Water meters installed in homes across the country have a limited lifespan and may all have to be dug up and replaced in the next 15 years.
The Irish Examiner can reveal the meters will only function for a limited number of years — despite costing €500m to install.
Irish Water has confirmed the design lifespan of its domestic water meter is in the order of 15 years.
This means many of the 1.2 million water meters being installed in homes may only be used for 10 years or less as metering and charges for usage will only come into play in 2019.
The revelation that companies have been paid to install meters with such a limited lifespan will further anger campaigners opposing the Coalition’s water charges regime.
Irish Water said in a statement: “The manufacturer’s design life of a domestic water meter is in the order of 15 years. This depends on its usage being within normal domestic use operational limits and factors such as the quality of water passing through the meters.”
The information was provided to Fianna Fáil TD Michael McGrath.
The Cork South Central TD said: “Households only have certainty on [fixed] water charges until the end of 2018. Beyond that and given that the meters will almost certainly have to be replaced in the following decade, it seems certain that dramatic hikes in water charges are coming down the track. The Government knows this and are having to put a sticking plaster over the issue in the hope it will get them beyond the general election.”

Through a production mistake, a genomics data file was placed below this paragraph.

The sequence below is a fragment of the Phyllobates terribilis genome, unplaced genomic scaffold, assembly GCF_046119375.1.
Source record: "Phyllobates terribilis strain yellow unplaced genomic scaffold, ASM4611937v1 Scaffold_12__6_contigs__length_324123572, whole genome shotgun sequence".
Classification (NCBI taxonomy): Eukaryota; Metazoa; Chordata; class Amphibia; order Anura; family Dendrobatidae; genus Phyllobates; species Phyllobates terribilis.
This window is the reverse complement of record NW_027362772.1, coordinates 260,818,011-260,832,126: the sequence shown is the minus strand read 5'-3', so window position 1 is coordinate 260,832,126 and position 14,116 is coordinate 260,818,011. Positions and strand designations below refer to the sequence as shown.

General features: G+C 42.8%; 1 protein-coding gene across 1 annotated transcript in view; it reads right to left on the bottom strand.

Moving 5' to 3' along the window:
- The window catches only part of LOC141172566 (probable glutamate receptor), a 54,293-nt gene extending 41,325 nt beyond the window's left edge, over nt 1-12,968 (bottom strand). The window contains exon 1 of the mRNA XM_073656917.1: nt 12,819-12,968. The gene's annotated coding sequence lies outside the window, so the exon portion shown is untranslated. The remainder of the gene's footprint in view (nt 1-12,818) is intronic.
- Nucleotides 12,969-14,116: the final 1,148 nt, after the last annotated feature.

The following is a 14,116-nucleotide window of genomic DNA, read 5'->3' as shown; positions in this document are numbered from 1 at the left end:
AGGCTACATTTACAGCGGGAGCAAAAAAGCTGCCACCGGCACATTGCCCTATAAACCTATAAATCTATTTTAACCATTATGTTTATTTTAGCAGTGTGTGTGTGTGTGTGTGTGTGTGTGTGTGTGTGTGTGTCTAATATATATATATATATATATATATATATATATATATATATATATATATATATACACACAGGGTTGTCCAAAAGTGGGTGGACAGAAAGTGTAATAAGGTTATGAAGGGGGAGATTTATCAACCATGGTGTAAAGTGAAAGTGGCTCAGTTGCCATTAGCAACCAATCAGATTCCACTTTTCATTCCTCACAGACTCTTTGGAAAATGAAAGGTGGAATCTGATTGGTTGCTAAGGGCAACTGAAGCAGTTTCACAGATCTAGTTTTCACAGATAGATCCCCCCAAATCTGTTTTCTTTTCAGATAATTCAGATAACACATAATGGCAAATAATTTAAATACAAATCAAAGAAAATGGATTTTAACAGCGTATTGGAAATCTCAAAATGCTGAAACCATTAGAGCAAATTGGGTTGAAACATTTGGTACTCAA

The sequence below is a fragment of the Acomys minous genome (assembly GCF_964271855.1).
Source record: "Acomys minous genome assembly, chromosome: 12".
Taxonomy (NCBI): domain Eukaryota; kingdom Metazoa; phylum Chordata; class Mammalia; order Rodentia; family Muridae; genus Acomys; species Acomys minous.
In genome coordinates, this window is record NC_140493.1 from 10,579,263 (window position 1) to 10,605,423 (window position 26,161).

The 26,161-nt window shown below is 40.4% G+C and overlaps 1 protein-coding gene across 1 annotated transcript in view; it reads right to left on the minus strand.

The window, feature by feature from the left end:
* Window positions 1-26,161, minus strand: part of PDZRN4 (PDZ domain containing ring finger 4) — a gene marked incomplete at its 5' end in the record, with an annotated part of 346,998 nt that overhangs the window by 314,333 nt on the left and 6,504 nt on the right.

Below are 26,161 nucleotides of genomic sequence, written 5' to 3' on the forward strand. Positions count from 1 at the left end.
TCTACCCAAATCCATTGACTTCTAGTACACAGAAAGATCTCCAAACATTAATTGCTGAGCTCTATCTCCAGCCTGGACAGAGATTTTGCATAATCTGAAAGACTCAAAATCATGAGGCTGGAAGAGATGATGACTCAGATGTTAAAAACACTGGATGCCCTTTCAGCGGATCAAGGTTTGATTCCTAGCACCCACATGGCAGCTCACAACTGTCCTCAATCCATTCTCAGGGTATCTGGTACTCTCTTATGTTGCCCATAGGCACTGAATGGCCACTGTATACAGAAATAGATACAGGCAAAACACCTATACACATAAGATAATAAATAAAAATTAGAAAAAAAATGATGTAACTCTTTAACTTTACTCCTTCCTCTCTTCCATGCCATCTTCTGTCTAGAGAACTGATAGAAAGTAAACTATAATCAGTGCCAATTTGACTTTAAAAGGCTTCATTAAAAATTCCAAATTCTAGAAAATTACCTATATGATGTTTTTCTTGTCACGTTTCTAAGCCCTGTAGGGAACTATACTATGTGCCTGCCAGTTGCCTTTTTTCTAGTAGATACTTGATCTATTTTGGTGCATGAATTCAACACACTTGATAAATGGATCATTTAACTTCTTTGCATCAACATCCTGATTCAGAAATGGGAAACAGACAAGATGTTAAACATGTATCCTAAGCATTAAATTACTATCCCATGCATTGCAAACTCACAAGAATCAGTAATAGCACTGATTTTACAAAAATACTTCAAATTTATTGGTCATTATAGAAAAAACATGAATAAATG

Irish Water says its metering programme will cost €540m. Some were installed in the last two years which means they may need to be dug up and replaced in 2029. This means they may only be used for 10 years, once charges for usage begin.
Mr McGrath added: “There will be little if no use of meters until 2019, when people begin to get charged on their actual consumption. About 10 years after, Irish Water will have to reconvene the process right around the country.”
Irish Water said it operated a rigorous testing regime at point-of-meter manufacture and ‘in service’ so it can monitor performance over the life of meters. It also said the experience from Ireland and Britain was that meters installed in the 1990s were “still performing accurately” and that technology and manufacturing of devices had since improved.
The first phase of the domestic metering programme began in August 2013 and will be completed by mid-2016. About 33,000 meters are installed every month. To date, over 500,000 meters have been installed.
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